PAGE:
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Blogging about Blogging: SEO

armchair beaAs a few of you may know, I do SEO in my day job and have had a bit of fun toying around with my own blog. For today’s post in Armchair BEA, I thought I’d share a few pro SEO tips to help you rank better, should you be interested in doing so! For those who aren’t aware, SEO is short for search engine optimisation and is the process of improving your site’s quality and authority to rank better in search engines. There are people who go about this very badly, called black hat SEOs (the spammers of the internet who leave annoying comments on your blogs with names like ‘play poker online’), but if your reviews and posts are genuinely good and will help others to decide what to read, there’s no reason you can’t use a few tweaks to take advantage of the stuff you’re already writing.

1. Keywords

Before you worry about your search engine rankings, you should put some thought into what exactly you want to rank for. What do you think others will be happy to find if they land on your blog from a search engine? A particular book review? A book review blog? A historical fiction blog? Choose a few terms that you think you’d like to rank higher for and make sure you actually use them somewhere in your blog’s copy. Perhaps an intro sidebar or on your ‘about me’ page.

It’s easiest to rank for what you already do on your blog. For example, I put ‘review’ in the title of all of my book review posts because it gives potential people clicking through a better idea of what they’ll get when they land here. Plus it’s easier to rank for something like ‘The White Queen review’ than it is for just ‘The White Queen’.

2. Title Tags

A title tag is the text that shows up in the tab on your browser. This post’s reads ‘Blogging about Blogging: SEO | Medieval Bookworm’. If I were serious about ranking for, say, ‘Historical Fiction Blog’, I’d stick that in there on the home page, so it would say ‘Historical Fiction Blog | Medieval Bookworm’. This is one of the more important aspects of on-site SEO, surprisingly enough, and can really make a big difference with a simple change. I am actually on the first page for ‘Historical Fiction Blog’, so I haven’t invested much in this personally, however if you all take my advice I may start. ;)

Title tags are easily modified through a variety of SEO plug-ins. All in One SEO Pack is a good one.

3. Duplicate Content

Duplicate content is when you can find the same page on two different URLs. So when someone scrapes your site, they’ve made duplicate content out there; it’s not only theft it’s also hurting your site’s rankings. If your site is pulled using the RSS feed and published online, you’re also creating duplicate content, a real problem for those of us who have full RSS feeds.

You can also get duplicate content on your own site. If you can access the same post with two different URLs, then you have a problem. WordPress can do this if you put a post in two different categories (I actually have one here: http://medievalbookworm.com/guest-blog/guest-review-the-trinity-six-charles-cumming/ is also http://medievalbookworm.com/reviews/guest-review-the-trinity-six-charles-cumming/).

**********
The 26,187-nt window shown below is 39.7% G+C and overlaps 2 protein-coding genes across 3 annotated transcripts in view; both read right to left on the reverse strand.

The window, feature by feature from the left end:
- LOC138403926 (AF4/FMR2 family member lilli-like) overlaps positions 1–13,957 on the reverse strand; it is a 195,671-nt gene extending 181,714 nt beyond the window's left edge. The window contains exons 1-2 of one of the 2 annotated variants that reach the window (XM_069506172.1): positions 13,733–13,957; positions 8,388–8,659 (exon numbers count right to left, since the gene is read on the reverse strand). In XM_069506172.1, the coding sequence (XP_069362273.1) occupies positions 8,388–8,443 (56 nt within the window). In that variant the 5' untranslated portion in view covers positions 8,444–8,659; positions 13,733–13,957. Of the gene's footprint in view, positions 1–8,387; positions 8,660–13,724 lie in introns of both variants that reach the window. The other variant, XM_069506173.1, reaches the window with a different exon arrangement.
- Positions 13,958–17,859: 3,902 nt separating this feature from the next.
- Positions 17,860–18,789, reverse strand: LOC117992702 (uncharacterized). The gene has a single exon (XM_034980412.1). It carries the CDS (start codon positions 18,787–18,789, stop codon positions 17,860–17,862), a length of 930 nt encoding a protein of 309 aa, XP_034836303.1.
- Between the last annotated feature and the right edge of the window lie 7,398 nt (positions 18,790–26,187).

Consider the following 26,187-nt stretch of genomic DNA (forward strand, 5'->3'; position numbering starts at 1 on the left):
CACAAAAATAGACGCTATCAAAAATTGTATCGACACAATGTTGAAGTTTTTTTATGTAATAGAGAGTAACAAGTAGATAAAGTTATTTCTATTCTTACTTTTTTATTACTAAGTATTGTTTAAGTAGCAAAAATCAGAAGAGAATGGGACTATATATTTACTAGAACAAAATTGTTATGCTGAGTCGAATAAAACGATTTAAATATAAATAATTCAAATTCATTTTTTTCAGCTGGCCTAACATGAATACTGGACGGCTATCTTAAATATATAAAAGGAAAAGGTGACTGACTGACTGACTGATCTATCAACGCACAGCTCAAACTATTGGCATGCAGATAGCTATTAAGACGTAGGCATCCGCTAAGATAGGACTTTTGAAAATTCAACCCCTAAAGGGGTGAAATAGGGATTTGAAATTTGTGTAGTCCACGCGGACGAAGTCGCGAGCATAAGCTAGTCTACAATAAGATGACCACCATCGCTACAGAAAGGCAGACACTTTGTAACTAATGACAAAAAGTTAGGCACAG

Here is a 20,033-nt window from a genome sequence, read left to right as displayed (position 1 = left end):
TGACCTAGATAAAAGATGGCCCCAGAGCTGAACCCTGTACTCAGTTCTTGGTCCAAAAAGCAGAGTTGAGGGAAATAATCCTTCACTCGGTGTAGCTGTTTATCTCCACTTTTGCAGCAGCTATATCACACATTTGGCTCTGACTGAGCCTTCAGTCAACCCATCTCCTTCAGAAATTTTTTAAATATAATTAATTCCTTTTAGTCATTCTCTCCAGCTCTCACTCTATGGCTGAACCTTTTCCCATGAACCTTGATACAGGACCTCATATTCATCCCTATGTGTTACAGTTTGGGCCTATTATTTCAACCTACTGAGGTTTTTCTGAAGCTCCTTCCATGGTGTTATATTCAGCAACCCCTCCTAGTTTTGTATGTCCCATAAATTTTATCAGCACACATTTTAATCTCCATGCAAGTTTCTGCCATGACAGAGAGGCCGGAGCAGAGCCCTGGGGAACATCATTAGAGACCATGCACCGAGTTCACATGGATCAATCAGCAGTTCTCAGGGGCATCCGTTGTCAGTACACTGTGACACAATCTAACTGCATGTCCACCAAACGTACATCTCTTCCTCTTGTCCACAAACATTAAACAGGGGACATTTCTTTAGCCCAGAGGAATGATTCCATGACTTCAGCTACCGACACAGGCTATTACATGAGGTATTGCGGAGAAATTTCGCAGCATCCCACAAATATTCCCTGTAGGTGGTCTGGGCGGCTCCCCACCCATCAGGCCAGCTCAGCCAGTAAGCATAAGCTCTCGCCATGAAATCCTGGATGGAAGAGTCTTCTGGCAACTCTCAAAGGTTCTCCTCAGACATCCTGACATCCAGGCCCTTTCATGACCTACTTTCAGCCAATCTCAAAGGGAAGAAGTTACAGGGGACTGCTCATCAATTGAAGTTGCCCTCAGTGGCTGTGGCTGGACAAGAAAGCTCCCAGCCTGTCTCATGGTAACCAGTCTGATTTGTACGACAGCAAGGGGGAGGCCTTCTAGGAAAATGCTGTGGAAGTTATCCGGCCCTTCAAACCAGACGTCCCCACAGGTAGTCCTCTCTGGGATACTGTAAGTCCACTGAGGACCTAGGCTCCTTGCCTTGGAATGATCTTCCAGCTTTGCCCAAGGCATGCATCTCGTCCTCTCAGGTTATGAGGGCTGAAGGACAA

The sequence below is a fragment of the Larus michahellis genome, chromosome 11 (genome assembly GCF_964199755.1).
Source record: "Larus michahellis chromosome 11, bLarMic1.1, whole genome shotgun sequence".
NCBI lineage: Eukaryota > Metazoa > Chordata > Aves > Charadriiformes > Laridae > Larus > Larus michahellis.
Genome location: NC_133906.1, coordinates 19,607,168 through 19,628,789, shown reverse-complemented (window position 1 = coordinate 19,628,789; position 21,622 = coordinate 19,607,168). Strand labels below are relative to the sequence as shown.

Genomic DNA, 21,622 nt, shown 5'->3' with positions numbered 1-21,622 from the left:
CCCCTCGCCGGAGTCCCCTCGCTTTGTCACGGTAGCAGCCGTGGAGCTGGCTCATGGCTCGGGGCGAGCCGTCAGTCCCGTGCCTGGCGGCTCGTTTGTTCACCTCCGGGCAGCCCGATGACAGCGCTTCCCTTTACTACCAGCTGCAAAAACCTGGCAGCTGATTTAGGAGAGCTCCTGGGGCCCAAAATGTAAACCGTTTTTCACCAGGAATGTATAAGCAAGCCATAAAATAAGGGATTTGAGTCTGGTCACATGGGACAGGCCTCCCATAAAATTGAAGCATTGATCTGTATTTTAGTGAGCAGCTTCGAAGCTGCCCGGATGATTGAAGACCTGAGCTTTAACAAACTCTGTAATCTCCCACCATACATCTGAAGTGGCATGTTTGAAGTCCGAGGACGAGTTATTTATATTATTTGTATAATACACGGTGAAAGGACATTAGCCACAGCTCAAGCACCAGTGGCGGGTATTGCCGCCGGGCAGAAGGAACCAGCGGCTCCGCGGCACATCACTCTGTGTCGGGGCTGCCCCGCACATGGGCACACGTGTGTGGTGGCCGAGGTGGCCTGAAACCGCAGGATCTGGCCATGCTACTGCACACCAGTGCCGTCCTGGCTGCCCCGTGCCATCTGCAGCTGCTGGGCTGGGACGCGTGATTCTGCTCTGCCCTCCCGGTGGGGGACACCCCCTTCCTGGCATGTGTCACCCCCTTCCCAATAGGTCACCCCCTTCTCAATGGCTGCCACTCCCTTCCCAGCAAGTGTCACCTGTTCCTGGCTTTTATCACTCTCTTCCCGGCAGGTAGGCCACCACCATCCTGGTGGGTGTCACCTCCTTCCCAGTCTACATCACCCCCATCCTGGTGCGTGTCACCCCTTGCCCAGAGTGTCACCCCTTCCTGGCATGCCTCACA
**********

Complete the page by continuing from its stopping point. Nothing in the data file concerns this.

To solve this problem, keep your posts to one category wherever possible and use tags more extensively. Alternatively you can change your URL structure to remove any category parameters, but changing the URL structure on an already established blog can be difficult since you’ll have to redirect all of your own links. It’s easiest just to stick with a single category for WordPress blog if you do have it in your URL.

Please let me know if these tips were at all helpful for you and whether you’re interested in hearing more!

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Who Am I? – Armchair BEA

armchair beaTo those of you who are new to my blog, welcome! I’m Meghan, a 25 year old American living in the UK, married to a wonderful British husband and navigating the intriguing world of marketing for my career. In my spare time, I am and always have been a bookworm and a history nut, hence the title of my blog. In 2009 I got my MA in Medieval Studies and am currently dreaming of a PhD in Medieval History, but not quite yet.

I’ve been blogging about books since 2007, but I’ve been reading since I was five. Blogging has been and continues to be a delightful outlet to share that love of literature with other people, since very few people in my day-to-day life actually enjoy reading.

A few other random facts about me:

  • My two favourite books are Jane Eyre by Charlotte Bronte and The Age of Innocence by Edith Wharton.
  • I will happily read most genres but my very favourites are historical fiction and epic fantasy. I also love non-fiction, particularly history (obviously enough) and will usually be happy with an enormous tome that someone else would consider dry and boring.
  • I adore the Middle Ages and have specialised in the Wars of the Roses; I will now refuse to read this period in fiction because I know too much. I do like nearly every period in history, though, and have loved books set in Cleopatra’s Egypt alongside books set in Victorian England – both fiction and non-fiction.
  • I dream of having a cat and a full room devoted to my library one day.

I’d love to be at BEA meeting awesome book bloggers and publishing industry contacts this week, but it wasn’t in the financial cards. I’m hoping for next year and meanwhile looking forward to this week’s Armchair BEA festivities!

If you drop by, leave me a comment and let me know you were here – I’ll do my best to visit your blog over the next week and say hi in return!

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